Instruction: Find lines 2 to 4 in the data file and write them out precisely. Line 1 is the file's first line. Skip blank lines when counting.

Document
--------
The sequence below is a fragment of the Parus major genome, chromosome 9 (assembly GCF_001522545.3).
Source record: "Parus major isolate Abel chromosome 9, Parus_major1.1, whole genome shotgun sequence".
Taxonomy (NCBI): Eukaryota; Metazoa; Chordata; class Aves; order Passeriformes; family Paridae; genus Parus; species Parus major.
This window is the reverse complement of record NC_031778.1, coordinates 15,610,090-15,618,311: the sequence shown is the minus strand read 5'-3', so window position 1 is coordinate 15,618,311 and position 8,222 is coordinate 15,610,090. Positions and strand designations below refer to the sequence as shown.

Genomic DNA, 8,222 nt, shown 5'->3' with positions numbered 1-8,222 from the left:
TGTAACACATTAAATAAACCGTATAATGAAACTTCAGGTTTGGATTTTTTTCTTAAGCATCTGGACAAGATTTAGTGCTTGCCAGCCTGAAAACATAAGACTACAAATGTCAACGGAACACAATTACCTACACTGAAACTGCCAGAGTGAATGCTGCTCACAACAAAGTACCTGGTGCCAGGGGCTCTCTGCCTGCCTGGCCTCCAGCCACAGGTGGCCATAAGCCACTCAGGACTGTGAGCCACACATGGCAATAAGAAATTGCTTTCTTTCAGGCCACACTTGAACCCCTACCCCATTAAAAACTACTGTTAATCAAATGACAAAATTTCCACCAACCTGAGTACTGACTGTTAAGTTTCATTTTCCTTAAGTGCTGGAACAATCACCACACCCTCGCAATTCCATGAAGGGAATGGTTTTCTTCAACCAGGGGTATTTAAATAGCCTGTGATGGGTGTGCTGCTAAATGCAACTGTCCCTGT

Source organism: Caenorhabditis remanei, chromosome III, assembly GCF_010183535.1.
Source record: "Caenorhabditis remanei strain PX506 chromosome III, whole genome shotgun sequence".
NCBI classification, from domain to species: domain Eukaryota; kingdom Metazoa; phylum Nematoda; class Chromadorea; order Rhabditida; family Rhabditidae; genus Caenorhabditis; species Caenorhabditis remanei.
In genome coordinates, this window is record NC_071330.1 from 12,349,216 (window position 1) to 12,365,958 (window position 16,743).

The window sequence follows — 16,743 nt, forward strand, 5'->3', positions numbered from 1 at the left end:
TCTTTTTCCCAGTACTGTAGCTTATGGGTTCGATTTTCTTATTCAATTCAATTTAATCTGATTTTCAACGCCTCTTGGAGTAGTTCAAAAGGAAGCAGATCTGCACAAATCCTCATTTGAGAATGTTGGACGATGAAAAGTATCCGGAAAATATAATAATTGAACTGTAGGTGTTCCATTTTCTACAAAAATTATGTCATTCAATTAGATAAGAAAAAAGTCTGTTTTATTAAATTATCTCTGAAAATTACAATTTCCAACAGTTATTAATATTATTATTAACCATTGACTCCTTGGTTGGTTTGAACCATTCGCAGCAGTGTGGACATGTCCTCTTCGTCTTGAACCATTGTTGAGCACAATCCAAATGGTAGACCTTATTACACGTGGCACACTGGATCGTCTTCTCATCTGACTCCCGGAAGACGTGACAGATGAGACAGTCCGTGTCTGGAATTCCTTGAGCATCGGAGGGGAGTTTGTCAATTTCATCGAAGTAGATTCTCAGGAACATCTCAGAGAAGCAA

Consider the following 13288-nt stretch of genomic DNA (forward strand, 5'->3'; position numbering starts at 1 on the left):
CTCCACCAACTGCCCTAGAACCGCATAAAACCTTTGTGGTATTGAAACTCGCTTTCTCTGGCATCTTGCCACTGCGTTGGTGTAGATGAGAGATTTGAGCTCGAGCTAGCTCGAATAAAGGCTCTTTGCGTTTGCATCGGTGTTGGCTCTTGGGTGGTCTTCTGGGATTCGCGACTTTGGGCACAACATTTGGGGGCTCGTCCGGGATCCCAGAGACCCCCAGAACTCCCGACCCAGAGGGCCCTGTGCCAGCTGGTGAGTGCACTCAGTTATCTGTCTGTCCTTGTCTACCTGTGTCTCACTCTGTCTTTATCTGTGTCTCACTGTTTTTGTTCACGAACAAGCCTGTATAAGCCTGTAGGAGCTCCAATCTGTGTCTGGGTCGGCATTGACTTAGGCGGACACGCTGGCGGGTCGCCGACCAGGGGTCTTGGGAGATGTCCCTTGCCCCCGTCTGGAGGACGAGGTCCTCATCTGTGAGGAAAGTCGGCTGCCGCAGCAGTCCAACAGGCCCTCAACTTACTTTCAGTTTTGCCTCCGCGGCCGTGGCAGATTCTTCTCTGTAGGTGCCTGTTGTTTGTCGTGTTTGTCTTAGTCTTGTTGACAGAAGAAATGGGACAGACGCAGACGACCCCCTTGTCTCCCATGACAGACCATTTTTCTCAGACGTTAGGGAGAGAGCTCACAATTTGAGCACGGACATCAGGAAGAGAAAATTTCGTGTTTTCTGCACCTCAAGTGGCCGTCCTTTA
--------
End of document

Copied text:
Source record: "Parus major isolate Abel chromosome 9, Parus_major1.1, whole genome shotgun sequence".
Taxonomy (NCBI): Eukaryota; Metazoa; Chordata; class Aves; order Passeriformes; family Paridae; genus Parus; species Parus major.
This window is the reverse complement of record NC_031778.1, coordinates 15,610,090-15,618,311: the sequence shown is the minus strand read 5'-3', so window position 1 is coordinate 15,618,311 and position 8,222 is coordinate 15,610,090. Positions and strand designations below refer to the sequence as shown.